Security Disclosure: Cerb Forums/Wiki (via WordPress vulnerability) - tips for limiting your exposure
As a preface, this incident did not in any way affect Cerb On-Demand customers. The On-Demand machines only run Cerb and do not expose any other software to the web. This incident was strictly limited to one virtual machine which was isolated to serve public web content related to Cerb (the forums, wiki, legacy blog, and main project website).
On Tuesday, September 25th 2012, around 2:39PM PST, a few public websites on that virtual machine were defaced through an exploit in a two year old (3.1) version of WordPress. The vulnerable site was an archive of the old Cerb4 blog, which hasn’t been in regular use for many years. It should have been upgraded, “staticized”, or deleted.
We saw the monitoring notifications within about 15 minutes of the content changing, and we brought the entire machine offline for forensic analysis.
The affected neighboring sites on that virtual machine had an <IFRAME> prepended to any index.php files, or WordPress themes, to serve arbitrary ad content to website visitors. This is the only change we’ve found in the filesystem analysis on that machine, although the exploit would have allowed the attackers to run arbitrary PHP code as the Apache user. This was possible because several .php files were writeable by the web server when all they needed was read access.
The attack vector was a known vulnerability in WordPress 3.x, and our analysis of the server logs and filesystem contents, combined with the public experience of others who report this same exploit on a daily basis, leads us to conclude that it was most likely automated and had the sole objective of delivering fraudulent ad revenue to the attacker with redirected web traffic.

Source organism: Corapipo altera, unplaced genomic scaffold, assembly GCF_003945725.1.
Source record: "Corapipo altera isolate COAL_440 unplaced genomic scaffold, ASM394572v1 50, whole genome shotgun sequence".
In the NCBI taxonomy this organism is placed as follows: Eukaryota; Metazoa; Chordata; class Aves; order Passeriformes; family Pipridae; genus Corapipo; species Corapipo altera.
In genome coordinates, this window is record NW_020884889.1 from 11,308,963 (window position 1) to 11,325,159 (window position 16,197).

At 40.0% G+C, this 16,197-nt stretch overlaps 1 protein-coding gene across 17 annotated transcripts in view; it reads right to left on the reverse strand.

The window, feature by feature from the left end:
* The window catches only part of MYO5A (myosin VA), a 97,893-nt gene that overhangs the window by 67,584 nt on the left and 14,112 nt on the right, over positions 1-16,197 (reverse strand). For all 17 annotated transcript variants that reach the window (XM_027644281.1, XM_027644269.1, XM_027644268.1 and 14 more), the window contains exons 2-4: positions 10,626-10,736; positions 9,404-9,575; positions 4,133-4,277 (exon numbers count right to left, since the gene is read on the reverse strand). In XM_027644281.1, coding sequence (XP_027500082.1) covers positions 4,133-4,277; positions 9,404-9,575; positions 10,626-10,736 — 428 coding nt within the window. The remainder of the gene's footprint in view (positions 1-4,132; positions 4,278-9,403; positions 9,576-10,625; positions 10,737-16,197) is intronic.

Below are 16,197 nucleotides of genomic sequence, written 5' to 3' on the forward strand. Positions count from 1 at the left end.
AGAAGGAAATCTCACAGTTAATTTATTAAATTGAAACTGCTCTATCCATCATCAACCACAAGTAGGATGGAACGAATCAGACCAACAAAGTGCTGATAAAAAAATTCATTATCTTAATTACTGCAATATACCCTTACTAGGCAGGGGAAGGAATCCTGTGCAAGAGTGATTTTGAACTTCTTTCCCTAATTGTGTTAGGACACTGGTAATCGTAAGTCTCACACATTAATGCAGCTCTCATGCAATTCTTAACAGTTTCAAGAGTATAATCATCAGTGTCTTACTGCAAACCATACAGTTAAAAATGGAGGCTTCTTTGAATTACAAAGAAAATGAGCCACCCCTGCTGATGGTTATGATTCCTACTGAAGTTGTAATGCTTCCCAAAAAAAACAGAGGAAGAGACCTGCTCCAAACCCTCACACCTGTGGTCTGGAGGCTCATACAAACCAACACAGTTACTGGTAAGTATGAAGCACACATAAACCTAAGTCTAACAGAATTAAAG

We have seen nothing in the logs or filesystem to indicate that any database content was viewed or copied. However, it would have been possible for a determined attacker to do so by reading the database connection info from the configuration files of WordPress, vBulletin, and Mediawiki. They could have then crafted custom queries in PHP to read user information from those databases. Again, we have no evidence that this took place, but in a situation where we can’t say with 100% certainty that it didn’t happen, we feel that it’s prudent to react according to the worst case scenario.
If you had an account on our forums, wiki, or blog, your email address may have been disclosed. The passwords were all hashed, and many were also salted, but if your password was fairly simplistic (short, and mostly letters and numbers) then it would be possible to recover using tools like MD5 reverse lookups, brute force dictionary matching, or rainbow tables.
We highly recommend using a unique password per website using tools like 1Password. If you use the same password on multiple sites, especially for your email address, we strongly recommend that you change it now. We’ve taken the blog and forums offline, and the passwords on the wiki have been force randomized. You will need to use the ‘forgot password’ feature before logging in again.
The virtual machine hosted the following sites:
An archive of the Cerb4 blog running WordPress 3.1. This is where the exploit occurred. The sensitive information involved would be blog user passwords (hashed) and email addresses. We’ve had our project news on Facebook for several years, so this only affected a few people who had posted comments on Cerb4 blog posts.
Actions taken: We’ve taken the Cerb4 blog archive offline permanently and notified past blog commenters.
The community wiki for recent versions of Cerb, running Mediawiki. The wiki allows anonymous updates so there’s very little sensitive information contained in its database. Users who created accounts provided an email address. That email address and the password hash (generally salted) would have been accessible.
Actions taken: We’ve reinstalled Mediawiki from a fresh copy of the files and randomized all user passwords. The wiki is running on an isolated virtual machine. Affected users have been notified.
The forums ran an old version of vBulletin and receive very little attention from us. For those reasons, we’ve brought them offline until we can upgrade them to the latest version and isolate them on a new virtual machine. Ideally we’d handle public support interactions in a different way. The possible disclosure would include email addresses and salted password hashes.